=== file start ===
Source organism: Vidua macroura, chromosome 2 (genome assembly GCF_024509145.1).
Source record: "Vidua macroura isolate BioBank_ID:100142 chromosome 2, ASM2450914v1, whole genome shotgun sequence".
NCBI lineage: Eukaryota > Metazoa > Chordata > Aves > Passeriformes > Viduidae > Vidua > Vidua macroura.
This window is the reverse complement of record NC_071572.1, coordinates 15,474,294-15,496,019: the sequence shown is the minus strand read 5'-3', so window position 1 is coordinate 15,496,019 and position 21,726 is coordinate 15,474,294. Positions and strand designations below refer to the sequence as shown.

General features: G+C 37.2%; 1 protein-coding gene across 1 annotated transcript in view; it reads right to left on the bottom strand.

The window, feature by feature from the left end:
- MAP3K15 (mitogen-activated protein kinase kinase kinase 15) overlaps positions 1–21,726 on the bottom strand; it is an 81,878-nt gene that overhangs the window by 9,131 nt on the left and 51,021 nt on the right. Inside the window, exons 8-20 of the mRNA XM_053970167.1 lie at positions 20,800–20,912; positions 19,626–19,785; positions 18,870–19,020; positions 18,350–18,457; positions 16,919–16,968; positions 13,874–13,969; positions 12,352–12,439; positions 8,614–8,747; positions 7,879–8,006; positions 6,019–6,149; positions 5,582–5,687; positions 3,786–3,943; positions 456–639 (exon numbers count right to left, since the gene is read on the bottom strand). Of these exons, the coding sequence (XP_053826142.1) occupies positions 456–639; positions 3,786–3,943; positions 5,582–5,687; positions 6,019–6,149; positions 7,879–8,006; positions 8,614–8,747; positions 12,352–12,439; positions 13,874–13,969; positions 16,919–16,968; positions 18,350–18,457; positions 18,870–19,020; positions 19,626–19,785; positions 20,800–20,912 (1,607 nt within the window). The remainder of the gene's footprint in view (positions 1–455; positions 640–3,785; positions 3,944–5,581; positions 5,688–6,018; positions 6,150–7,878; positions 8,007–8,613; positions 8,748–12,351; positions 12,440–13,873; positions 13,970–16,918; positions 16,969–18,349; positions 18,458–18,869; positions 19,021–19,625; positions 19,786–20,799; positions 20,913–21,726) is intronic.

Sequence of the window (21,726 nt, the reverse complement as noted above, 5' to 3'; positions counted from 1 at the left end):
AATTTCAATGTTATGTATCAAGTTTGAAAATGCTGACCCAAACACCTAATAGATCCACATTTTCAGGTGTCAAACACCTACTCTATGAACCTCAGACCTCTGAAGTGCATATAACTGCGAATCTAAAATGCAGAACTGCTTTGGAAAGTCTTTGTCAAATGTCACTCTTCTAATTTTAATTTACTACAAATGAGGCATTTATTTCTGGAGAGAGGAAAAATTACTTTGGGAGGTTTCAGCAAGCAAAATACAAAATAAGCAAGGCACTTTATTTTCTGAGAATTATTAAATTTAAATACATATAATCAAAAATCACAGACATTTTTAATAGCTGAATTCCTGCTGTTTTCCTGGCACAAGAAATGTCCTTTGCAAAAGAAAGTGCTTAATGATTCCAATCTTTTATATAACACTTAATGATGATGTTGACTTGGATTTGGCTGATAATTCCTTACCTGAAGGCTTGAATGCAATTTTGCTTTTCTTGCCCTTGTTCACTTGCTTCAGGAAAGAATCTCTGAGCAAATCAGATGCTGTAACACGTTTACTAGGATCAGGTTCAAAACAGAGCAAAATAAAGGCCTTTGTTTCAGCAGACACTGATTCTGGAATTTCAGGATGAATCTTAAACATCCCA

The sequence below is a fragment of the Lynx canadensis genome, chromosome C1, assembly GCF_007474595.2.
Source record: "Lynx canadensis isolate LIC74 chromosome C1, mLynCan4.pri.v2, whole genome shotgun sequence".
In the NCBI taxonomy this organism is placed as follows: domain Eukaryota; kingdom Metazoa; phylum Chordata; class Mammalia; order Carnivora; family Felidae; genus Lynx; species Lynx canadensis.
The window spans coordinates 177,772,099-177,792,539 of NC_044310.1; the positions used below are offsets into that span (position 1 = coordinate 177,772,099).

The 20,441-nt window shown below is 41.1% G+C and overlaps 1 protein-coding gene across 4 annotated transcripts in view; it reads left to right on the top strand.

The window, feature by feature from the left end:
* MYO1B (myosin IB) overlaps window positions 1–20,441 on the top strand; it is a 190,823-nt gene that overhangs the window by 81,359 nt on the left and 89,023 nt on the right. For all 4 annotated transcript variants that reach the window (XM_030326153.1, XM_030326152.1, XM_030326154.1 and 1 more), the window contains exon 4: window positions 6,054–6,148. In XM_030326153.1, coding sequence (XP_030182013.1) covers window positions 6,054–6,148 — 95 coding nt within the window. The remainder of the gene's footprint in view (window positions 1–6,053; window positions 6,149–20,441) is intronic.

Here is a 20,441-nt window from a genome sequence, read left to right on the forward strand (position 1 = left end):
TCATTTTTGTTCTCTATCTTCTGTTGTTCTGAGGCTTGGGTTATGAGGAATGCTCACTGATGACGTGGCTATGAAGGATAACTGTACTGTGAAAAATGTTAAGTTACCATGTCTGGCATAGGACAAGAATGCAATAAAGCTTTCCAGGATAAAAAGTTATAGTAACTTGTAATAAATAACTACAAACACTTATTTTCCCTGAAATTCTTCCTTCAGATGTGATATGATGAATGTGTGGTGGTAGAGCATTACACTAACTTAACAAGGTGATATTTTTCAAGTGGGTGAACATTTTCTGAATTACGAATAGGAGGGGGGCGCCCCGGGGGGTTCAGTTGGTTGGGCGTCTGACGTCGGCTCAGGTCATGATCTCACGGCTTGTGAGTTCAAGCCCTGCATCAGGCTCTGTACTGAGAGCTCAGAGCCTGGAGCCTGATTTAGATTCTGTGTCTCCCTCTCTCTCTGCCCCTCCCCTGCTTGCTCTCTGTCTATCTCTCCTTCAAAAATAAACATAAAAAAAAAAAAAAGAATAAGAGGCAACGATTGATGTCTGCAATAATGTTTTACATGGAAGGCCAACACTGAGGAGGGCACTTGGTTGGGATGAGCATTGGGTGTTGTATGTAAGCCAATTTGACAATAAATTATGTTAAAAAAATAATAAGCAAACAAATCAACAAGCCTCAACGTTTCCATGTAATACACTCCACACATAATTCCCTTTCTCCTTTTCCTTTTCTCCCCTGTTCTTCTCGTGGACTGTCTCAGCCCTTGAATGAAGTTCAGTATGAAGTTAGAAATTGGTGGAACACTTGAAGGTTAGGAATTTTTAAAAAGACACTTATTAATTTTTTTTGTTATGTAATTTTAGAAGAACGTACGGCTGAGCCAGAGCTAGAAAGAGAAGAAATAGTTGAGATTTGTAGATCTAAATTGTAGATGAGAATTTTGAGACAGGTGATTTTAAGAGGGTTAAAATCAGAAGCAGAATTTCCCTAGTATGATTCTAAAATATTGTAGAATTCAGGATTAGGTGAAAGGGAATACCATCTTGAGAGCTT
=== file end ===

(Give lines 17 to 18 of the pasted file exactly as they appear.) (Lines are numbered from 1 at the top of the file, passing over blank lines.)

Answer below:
Here is a 20,441-nt window from a genome sequence, read left to right on the forward strand (position 1 = left end):
TCATTTTTGTTCTCTATCTTCTGTTGTTCTGAGGCTTGGGTTATGAGGAATGCTCACTGATGACGTGGCTATGAAGGATAACTGTACTGTGAAAAATGTTAAGTTACCATGTCTGGCATAGGACAAGAATGCAATAAAGCTTTCCAGGATAAAAAGTTATAGTAACTTGTAATAAATAACTACAAACACTTATTTTCCCTGAAATTCTTCCTTCAGATGTGATATGATGAATGTGTGGTGGTAGAGCATTACACTAACTTAACAAGGTGATATTTTTCAAGTGGGTGAACATTTTCTGAATTACGAATAGGAGGGGGGCGCCCCGGGGGGTTCAGTTGGTTGGGCGTCTGACGTCGGCTCAGGTCATGATCTCACGGCTTGTGAGTTCAAGCCCTGCATCAGGCTCTGTACTGAGAGCTCAGAGCCTGGAGCCTGATTTAGATTCTGTGTCTCCCTCTCTCTCTGCCCCTCCCCTGCTTGCTCTCTGTCTATCTCTCCTTCAAAAATAAACATAAAAAAAAAAAAAAGAATAAGAGGCAACGATTGATGTCTGCAATAATGTTTTACATGGAAGGCCAACACTGAGGAGGGCACTTGGTTGGGATGAGCATTGGGTGTTGTATGTAAGCCAATTTGACAATAAATTATGTTAAAAAAATAATAAGCAAACAAATCAACAAGCCTCAACGTTTCCATGTAATACACTCCACACATAATTCCCTTTCTCCTTTTCCTTTTCTCCCCTGTTCTTCTCGTGGACTGTCTCAGCCCTTGAATGAAGTTCAGTATGAAGTTAGAAATTGGTGGAACACTTGAAGGTTAGGAATTTTTAAAAAGACACTTATTAATTTTTTTTGTTATGTAATTTTAGAAGAACGTACGGCTGAGCCAGAGCTAGAAAGAGAAGAAATAGTTGAGATTTGTAGATCTAAATTGTAGATGAGAATTTTGAGACAGGTGATTTTAAGAGGGTTAAAATCAGAAGCAGAATTTCCCTAGTATGATTCTAAAATATTGTAGAATTCAGGATTAGGTGAAAGGGAATACCATCTTGAGAGCTT